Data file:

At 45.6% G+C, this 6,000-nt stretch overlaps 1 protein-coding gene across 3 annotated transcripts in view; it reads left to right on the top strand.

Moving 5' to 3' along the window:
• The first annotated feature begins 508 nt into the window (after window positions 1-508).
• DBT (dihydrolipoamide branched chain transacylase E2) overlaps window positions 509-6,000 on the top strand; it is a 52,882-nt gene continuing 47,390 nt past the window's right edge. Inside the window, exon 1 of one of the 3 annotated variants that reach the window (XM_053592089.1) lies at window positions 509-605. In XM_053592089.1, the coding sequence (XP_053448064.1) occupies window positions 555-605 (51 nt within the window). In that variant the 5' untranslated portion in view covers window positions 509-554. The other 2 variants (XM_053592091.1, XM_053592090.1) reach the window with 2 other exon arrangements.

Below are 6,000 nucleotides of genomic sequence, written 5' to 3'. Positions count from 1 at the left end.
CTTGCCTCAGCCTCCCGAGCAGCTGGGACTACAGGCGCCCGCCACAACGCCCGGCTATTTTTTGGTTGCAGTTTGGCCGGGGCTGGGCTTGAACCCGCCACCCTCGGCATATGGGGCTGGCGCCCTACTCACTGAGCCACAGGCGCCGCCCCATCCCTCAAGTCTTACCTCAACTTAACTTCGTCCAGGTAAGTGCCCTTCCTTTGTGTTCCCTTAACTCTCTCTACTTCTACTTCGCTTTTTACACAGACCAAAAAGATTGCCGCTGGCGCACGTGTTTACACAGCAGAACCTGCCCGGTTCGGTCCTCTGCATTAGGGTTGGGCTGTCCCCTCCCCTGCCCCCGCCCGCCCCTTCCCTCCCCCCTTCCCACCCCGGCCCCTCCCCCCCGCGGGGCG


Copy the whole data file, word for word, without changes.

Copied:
At 45.6% G+C, this 6,000-nt stretch overlaps 1 protein-coding gene across 3 annotated transcripts in view; it reads left to right on the top strand.

Moving 5' to 3' along the window:
• The first annotated feature begins 508 nt into the window (after window positions 1-508).
• DBT (dihydrolipoamide branched chain transacylase E2) overlaps window positions 509-6,000 on the top strand; it is a 52,882-nt gene continuing 47,390 nt past the window's right edge. Inside the window, exon 1 of one of the 3 annotated variants that reach the window (XM_053592089.1) lies at window positions 509-605. In XM_053592089.1, the coding sequence (XP_053448064.1) occupies window positions 555-605 (51 nt within the window). In that variant the 5' untranslated portion in view covers window positions 509-554. The other 2 variants (XM_053592091.1, XM_053592090.1) reach the window with 2 other exon arrangements.

Below are 6,000 nucleotides of genomic sequence, written 5' to 3'. Positions count from 1 at the left end.
CTTGCCTCAGCCTCCCGAGCAGCTGGGACTACAGGCGCCCGCCACAACGCCCGGCTATTTTTTGGTTGCAGTTTGGCCGGGGCTGGGCTTGAACCCGCCACCCTCGGCATATGGGGCTGGCGCCCTACTCACTGAGCCACAGGCGCCGCCCCATCCCTCAAGTCTTACCTCAACTTAACTTCGTCCAGGTAAGTGCCCTTCCTTTGTGTTCCCTTAACTCTCTCTACTTCTACTTCGCTTTTTACACAGACCAAAAAGATTGCCGCTGGCGCACGTGTTTACACAGCAGAACCTGCCCGGTTCGGTCCTCTGCATTAGGGTTGGGCTGTCCCCTCCCCTGCCCCCGCCCGCCCCTTCCCTCCCCCCTTCCCACCCCGGCCCCTCCCCCCCGCGGGGCG